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Moscow Is Having More Trouble Fighting the Circassian National Movement

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    May 21 marks the anniversary of the 1864 expulsion of the Circassians from their North Caucasus homeland after more than a century of resistance to Russian imperial expansion, an action most Circassians and many others consider an act of genocide. It is the most important day on the calendar as far as that nation is concerned and traditionally the moment at which tensions between the Circassians, on the one hand, and the Russian state, on the other, reach a fever pitch (see EDM, August 11, 2020; May 19, 2022; Kavkaz-uzel; Ekhokavkaza.com, May 19; Kavkaz.Realii, May 22). This year, as in the past, the Circassians recalled this tragedy and expressed hope that they will be able not only to gain international recognition of this “genocide” but also overcome the divisions the Russian state has imposed on them. This in turn would open the way for the return of many of the more than five million Circassians living in exile and the restoration of a single Circassian state in the North Caucasus. At the same time, the Russian state has sought to discredit and suppress this movement in every way. And some might be tempted to see this as a clash that will be repeated again and again with little change on either side.

    Yet, that would be a mistake: there is a clear trajectory here, one in which the Circassians are increasingly willing to take the risks of ignoring Russian prohibitions and gathering ever-more support abroad, even as Moscow and its representatives in the North Caucasus and elsewhere are finding it increasingly difficult to stem the growth of Circassian activism and the support that this nation is receiving. Indeed, what is going on appears to be a confirmation of the observation attributed to Indian national leader Mahatma Gandhi: “First, the imperial authorities ignore you; then, they laugh at you; then, they fight you; and then, you win.” This suggests that Moscow is increasingly on the defense, and the Circassians, despite their current travails under Vladimir Putin’s government, are one step closer to achieving a breakthrough in their goals.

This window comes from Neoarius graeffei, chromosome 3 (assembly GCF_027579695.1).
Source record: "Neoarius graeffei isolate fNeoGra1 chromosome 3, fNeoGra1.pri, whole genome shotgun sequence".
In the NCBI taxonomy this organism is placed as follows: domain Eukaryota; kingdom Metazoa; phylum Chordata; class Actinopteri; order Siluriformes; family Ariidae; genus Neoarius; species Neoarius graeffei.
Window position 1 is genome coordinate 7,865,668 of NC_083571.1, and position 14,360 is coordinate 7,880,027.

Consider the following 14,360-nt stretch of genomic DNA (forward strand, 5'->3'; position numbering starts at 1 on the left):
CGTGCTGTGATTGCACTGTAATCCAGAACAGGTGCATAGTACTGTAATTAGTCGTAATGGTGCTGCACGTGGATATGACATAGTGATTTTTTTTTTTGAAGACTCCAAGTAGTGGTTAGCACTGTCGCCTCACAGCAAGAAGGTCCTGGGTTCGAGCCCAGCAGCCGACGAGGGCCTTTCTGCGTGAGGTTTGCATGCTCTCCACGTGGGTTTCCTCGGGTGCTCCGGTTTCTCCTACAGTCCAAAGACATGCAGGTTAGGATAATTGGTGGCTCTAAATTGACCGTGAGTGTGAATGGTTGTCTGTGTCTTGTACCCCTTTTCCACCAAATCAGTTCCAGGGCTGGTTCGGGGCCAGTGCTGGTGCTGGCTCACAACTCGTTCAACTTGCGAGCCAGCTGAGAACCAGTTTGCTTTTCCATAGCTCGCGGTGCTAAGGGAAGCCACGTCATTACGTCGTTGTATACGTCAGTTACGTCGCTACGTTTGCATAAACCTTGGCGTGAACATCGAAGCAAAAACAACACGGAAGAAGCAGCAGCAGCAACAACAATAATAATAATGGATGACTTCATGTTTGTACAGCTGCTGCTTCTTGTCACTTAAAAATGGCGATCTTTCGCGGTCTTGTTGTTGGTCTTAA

This year, on May 21, Moscow had particular reasons for working hard to prevent any demonstrations, to penetrate and discredit independent Circassian organizations, as well as to attack the entire Circassian movement as an agent of Ukraine and the Western powers. Not only have Circassians become more active in mobilizing their own diaspora to gain international recognition of the events of 1864 as a “genocide” (see EDM, July 28, 2022; Sobcor.news; T.me/topkbr, May 17) and stepping up their demands to allow some of its members to return (Zapravakbr.ru, May 10; Kavkaz.Realii, May 22), but over the past year, the Circassians have also played a key role in resisting Putin’s efforts to mobilize Russia for its war against Ukraine. They have even offered their support for Ukrainian resistance to Russian aggression, and, undoubtedly, the Kremlin leader finds these moves infuriating and unforgiveable. (On the Circassians’ role and Moscow’s response, see EDM, October 18, 2022.)

    Russia’s reaction to these Circassian actions increasingly has taken three forms: an effort to block any commemoration of May 21 either in the North Caucasus or abroad, especially where Moscow has influence; a broader move to penetrate Circassian organizations to geld them in their struggle with the Russian occupation of Circassian lands; and an increasingly hyperbolic ideological campaign to label Circassians as illegitimate agents of Ukraine and the West. The events surrounding May 21 this year show that all three of these efforts are failing.